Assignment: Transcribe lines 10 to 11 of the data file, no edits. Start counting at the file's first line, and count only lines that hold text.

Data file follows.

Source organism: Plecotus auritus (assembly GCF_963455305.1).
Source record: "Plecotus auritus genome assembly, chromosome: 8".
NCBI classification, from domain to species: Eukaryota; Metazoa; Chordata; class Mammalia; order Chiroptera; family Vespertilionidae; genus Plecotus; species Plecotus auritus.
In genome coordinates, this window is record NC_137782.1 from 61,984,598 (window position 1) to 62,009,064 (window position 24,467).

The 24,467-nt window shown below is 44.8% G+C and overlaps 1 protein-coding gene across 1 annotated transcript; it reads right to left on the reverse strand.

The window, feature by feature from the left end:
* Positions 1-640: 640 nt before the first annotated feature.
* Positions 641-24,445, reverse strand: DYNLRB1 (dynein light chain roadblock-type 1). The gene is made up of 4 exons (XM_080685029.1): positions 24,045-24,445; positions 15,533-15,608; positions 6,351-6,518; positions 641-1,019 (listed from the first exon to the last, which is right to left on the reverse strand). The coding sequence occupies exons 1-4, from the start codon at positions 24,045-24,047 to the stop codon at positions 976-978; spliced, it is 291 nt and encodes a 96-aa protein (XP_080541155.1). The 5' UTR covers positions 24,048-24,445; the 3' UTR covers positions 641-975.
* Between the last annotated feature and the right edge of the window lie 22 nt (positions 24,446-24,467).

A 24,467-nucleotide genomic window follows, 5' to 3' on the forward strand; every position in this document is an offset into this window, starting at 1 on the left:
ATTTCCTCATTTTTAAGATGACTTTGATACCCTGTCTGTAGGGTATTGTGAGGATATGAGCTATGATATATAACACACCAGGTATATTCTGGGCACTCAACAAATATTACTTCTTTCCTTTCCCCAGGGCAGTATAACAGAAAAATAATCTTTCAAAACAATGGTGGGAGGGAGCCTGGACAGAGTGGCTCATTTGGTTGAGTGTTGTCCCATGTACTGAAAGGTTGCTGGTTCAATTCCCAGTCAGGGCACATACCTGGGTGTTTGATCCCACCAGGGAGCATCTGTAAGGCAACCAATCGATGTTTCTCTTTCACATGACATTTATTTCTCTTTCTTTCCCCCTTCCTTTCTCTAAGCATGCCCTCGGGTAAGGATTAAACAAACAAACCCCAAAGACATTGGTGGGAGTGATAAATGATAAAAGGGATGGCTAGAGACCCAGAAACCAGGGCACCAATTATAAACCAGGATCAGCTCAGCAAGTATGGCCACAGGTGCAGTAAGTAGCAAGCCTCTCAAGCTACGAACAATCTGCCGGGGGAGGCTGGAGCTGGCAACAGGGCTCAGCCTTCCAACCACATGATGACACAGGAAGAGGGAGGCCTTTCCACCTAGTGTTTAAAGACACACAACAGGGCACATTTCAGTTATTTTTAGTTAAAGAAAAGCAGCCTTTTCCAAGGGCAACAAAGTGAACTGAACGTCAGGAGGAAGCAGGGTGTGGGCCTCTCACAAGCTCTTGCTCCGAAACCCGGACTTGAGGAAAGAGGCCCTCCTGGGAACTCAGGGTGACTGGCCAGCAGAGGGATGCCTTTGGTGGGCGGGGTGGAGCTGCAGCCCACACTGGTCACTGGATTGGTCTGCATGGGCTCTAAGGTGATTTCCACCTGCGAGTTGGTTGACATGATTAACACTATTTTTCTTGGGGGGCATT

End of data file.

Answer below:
A 24,467-nucleotide genomic window follows, 5' to 3' on the forward strand; every position in this document is an offset into this window, starting at 1 on the left:
ATTTCCTCATTTTTAAGATGACTTTGATACCCTGTCTGTAGGGTATTGTGAGGATATGAGCTATGATATATAACACACCAGGTATATTCTGGGCACTCAACAAATATTACTTCTTTCCTTTCCCCAGGGCAGTATAACAGAAAAATAATCTTTCAAAACAATGGTGGGAGGGAGCCTGGACAGAGTGGCTCATTTGGTTGAGTGTTGTCCCATGTACTGAAAGGTTGCTGGTTCAATTCCCAGTCAGGGCACATACCTGGGTGTTTGATCCCACCAGGGAGCATCTGTAAGGCAACCAATCGATGTTTCTCTTTCACATGACATTTATTTCTCTTTCTTTCCCCCTTCCTTTCTCTAAGCATGCCCTCGGGTAAGGATTAAACAAACAAACCCCAAAGACATTGGTGGGAGTGATAAATGATAAAAGGGATGGCTAGAGACCCAGAAACCAGGGCACCAATTATAAACCAGGATCAGCTCAGCAAGTATGGCCACAGGTGCAGTAAGTAGCAAGCCTCTCAAGCTACGAACAATCTGCCGGGGGAGGCTGGAGCTGGCAACAGGGCTCAGCCTTCCAACCACATGATGACACAGGAAGAGGGAGGCCTTTCCACCTAGTGTTTAAAGACACACAACAGGGCACATTTCAGTTATTTTTAGTTAAAGAAAAGCAGCCTTTTCCAAGGGCAACAAAGTGAACTGAACGTCAGGAGGAAGCAGGGTGTGGGCCTCTCACAAGCTCTTGCTCCGAAACCCGGACTTGAGGAAAGAGGCCCTCCTGGGAACTCAGGGTGACTGGCCAGCAGAGGGATGCCTTTGGTGGGCGGGGTGGAGCTGCAGCCCACACTGGTCACTGGATTGGTCTGCATGGGCTCTAAGGTGATTTCCACCTGCGAGTTGGTTGACATGATTAACACTATTTTTCTTGGGGGGCATT